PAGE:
Overview

Science Summary

Optimal thinking relies on Working Memory capacity, which allows you to hold relevant information ‘online’ for later use or retrieval (1). It is important for flexible thinking, sustaining attention on relevant information and avoiding distractions from irrelevant information.

Typically we can hold 7 ( + or – 2) pieces of information online at a time. We use this capacity for very practical things such as repeating and remembering telephone numbers.

Working memory capacity are supported by feedback from cortical brain systems, with a key role for the frontal and parietal regions of the brain [2]. Working memory capacity can be improved with brain training, and the benefits translate into real life (3,4).

1. Lezak, MD (1995(. Neuropsychological Assessment. 3rd edition. New York: Oxford University Press.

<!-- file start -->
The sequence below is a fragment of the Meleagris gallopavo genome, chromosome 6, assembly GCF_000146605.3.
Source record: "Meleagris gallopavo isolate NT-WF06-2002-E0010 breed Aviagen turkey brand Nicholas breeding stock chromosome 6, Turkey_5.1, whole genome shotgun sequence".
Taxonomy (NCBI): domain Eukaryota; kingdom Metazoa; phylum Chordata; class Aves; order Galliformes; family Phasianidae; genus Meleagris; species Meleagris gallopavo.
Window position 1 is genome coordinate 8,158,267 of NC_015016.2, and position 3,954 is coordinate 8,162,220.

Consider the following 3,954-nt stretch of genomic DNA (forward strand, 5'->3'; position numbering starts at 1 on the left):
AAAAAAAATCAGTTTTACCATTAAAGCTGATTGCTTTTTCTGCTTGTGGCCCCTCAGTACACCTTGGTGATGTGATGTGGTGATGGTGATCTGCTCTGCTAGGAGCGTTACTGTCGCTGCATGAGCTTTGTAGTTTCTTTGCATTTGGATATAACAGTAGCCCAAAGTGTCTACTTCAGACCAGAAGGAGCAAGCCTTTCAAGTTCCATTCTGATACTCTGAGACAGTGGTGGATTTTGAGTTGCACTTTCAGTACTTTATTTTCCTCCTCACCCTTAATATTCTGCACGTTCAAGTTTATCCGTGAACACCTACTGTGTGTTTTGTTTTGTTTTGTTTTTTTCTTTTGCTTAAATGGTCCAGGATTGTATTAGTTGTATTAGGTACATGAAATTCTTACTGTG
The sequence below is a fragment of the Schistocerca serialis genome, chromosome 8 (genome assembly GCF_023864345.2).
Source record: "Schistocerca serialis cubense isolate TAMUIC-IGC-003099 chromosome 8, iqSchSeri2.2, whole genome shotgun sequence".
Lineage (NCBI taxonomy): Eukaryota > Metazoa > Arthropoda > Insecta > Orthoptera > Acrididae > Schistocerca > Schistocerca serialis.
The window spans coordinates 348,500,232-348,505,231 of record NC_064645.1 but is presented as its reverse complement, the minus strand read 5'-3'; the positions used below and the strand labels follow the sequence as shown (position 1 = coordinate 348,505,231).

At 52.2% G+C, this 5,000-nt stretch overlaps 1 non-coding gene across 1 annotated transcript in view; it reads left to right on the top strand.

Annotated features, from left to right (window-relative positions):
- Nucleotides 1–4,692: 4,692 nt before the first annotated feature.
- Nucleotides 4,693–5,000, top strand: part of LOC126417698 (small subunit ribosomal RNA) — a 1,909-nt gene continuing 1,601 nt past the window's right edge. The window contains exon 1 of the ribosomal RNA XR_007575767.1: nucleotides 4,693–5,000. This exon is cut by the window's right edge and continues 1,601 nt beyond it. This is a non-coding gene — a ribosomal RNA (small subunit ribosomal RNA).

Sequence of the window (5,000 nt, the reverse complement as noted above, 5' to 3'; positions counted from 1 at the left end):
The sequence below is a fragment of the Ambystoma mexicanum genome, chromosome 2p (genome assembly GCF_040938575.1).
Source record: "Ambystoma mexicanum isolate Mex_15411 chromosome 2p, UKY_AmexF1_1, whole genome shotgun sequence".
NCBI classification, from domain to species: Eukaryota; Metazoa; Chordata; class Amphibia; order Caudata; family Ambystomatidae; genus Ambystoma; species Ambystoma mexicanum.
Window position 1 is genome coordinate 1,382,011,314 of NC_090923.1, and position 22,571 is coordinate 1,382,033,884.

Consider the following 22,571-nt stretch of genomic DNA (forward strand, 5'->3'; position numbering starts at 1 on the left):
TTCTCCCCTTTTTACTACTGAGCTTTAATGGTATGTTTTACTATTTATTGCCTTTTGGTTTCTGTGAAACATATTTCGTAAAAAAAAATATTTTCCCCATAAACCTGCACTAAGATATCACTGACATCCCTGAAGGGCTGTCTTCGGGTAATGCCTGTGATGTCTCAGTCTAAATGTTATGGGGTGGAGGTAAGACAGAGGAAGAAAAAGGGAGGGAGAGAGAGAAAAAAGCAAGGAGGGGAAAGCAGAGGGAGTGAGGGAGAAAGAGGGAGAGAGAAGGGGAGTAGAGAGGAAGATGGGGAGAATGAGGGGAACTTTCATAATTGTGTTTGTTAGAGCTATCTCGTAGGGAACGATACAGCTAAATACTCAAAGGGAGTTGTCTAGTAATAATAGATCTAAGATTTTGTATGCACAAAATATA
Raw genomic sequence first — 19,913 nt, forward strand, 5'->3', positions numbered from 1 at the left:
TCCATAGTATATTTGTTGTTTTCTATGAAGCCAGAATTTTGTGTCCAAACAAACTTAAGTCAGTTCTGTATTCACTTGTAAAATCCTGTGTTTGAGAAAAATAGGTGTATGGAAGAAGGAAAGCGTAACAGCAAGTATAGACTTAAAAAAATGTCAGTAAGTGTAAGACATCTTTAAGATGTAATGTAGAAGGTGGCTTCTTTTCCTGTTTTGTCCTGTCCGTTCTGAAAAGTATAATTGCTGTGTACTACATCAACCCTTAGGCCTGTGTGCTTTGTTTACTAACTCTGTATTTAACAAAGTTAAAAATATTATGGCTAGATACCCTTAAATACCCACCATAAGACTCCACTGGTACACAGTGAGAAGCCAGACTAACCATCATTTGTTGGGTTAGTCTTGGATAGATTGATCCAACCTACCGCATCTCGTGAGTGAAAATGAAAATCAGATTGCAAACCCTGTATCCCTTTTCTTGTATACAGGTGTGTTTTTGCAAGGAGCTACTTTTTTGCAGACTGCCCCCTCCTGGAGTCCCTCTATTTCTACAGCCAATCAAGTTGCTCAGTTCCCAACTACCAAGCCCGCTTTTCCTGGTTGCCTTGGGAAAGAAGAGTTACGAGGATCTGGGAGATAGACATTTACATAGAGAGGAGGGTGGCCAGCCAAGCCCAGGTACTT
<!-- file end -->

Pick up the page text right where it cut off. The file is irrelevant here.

2. Keage HAD, Clark, C.R.., Hermens DF, Clark S, Kohn M, Williams L, Crewther D, Lamb C, & Gordon E (2008), “ Putative biomarker of working memory systems development over childhood and adolescence” NeuroReport 19(2):197-201

3. Jaeggi SM, Buschkuehl M, Jonides J & Perrig WJ (2008). Improving fluid intelligence with training on working memory. Proceedings of the National Academy of Sciences, 105 (19); 6829-6833.

4. Willis SL, Tennstedt SL, Marsiske M et al (2006). Long-term effects of cognitive training on everyday functional outcomes in older adults. Journal of the American Medical Association, 296 (23); 2805-2814

Thinking Skills
Sustained Attention

Flexibility

Controlled Attention

Inhibition

Executive Function

Processing Speed

Recall Memory

Working Memory

Motor Coordination

Emotion Skills
Identifying Emotions

Emotion Bias